illuminate history

Curiosity: forget “Cherchez la femme” (Look for the woman.) “Cherchez l’histoire.” (Look for the story.)

’tis the season

It’s nearly Christmas, time to make gingerbread and lebkuchen–putting me in mind of an essay I wrote in summer, 2012, which is forthcoming in  Memories Sweet and Savory: Desserts from, Matilda Butler and Kendra Bonnett, Editors. It’s called Recipe for Patience.

Emma & Diana IV

Lebkuchen remind me of Grandma, my father’s mother Emma. My earliest memory of her is the two-week visit when we came back from Guam in 1948: my parents, my three-year-old sister Barbara, and me, age six. The four of us squeezed into the one-bedroom apartment in Philadelphia where she’d lived since being widowed six years before. Nearly 70 — my current age — Grandma was still tall, slim, and strong.

After my sister Cindy arrived in 1949, followed by Sheri in 1952, Grandma came to visit us instead; our family was too big to fit into the apartment. Whenever she came for Thanksgiving, Grandma made a big batch of lebkuchen, the traditional Christmas cookie she learned from her mother, who came from Germany to Michigan in 1854, age two.

Grandma mixed eggs, honey, brown sugar, molasses, spices, chopped candied lemon or orange peel or citron, sliced almonds, flour, and baking soda, and put the stiff, sticky dough in the refrigerator overnight. The next day, she rolled it, cut rectangles about three inches long, two inches wide, thicker than pie crust, and arranged them on baking sheets. Then she let me put whole, blanched almonds in the middle of each cookie. “Put them in at an angle,” she instructed, “set them deep in the dough so they don’t fall off, but not so deep that they touch the cookie sheet.”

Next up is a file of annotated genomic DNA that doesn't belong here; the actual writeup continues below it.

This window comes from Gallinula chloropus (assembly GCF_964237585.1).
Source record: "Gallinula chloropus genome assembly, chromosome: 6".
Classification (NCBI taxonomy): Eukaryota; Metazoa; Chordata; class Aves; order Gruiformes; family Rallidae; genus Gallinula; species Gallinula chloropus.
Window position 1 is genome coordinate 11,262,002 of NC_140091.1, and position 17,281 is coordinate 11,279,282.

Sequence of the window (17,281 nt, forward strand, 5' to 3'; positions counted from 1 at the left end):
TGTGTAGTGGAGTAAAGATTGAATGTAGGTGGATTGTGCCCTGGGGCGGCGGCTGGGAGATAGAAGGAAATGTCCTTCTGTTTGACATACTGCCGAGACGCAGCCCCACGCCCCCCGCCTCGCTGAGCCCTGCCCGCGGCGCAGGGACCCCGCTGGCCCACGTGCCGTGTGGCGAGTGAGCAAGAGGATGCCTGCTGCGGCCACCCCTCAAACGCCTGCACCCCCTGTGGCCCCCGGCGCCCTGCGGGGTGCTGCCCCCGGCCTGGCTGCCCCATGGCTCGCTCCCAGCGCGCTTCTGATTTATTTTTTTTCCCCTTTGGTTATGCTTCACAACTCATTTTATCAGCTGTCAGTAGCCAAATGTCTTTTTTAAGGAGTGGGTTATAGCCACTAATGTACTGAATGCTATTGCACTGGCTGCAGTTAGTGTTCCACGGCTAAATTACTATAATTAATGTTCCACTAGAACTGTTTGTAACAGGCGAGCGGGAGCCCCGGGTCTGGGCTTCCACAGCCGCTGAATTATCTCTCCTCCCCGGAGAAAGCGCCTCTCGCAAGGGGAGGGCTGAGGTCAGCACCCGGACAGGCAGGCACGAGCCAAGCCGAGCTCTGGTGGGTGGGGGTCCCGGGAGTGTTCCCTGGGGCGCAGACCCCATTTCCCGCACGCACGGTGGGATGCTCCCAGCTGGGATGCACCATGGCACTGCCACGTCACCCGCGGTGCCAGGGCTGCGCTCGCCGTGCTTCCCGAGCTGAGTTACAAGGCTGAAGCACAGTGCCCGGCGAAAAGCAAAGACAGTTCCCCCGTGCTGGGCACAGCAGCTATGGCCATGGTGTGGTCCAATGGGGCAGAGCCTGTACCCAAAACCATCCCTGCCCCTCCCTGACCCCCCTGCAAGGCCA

A tantalizing, spicy aroma permeated the house as the cookies baked; but we couldn’t eat them right away — they were too hard. We learned patience from the holiday ritual of storing lebkuchen with a couple of apple slices in two large earthenware crocks. Latches on the handles snapped heavy airtight lids in place. Moisture from the apple and candied fruit mellowed the hard cookies; they were nice and chewy when it was time to put up Christmas decorations.

Grandma spent the whole summer of 1956 with us. She and I shared a room and many conversations. “Don’t be in a hurry to marry young,” she advised. “Wait until you’re at least thirty and know who you are. I married at 36, after I’d been a practical nurse and knew the kind of life I wanted.”

Grandma moved to Florida four years later, to live with her daughter Edith. Helping her move, Daddy discovered that Grandma met a dentist when she was in nursing school. They married and lived with her parents — had no children. After she divorced him because he was an alcoholic, she remained with her parents and continued working until she met our grandfather, a childless widower. They married in 1914, had three children, and shared a full, contented life until he died in 1942. Her sage advice, it turned out, was the fruit of bitter experience.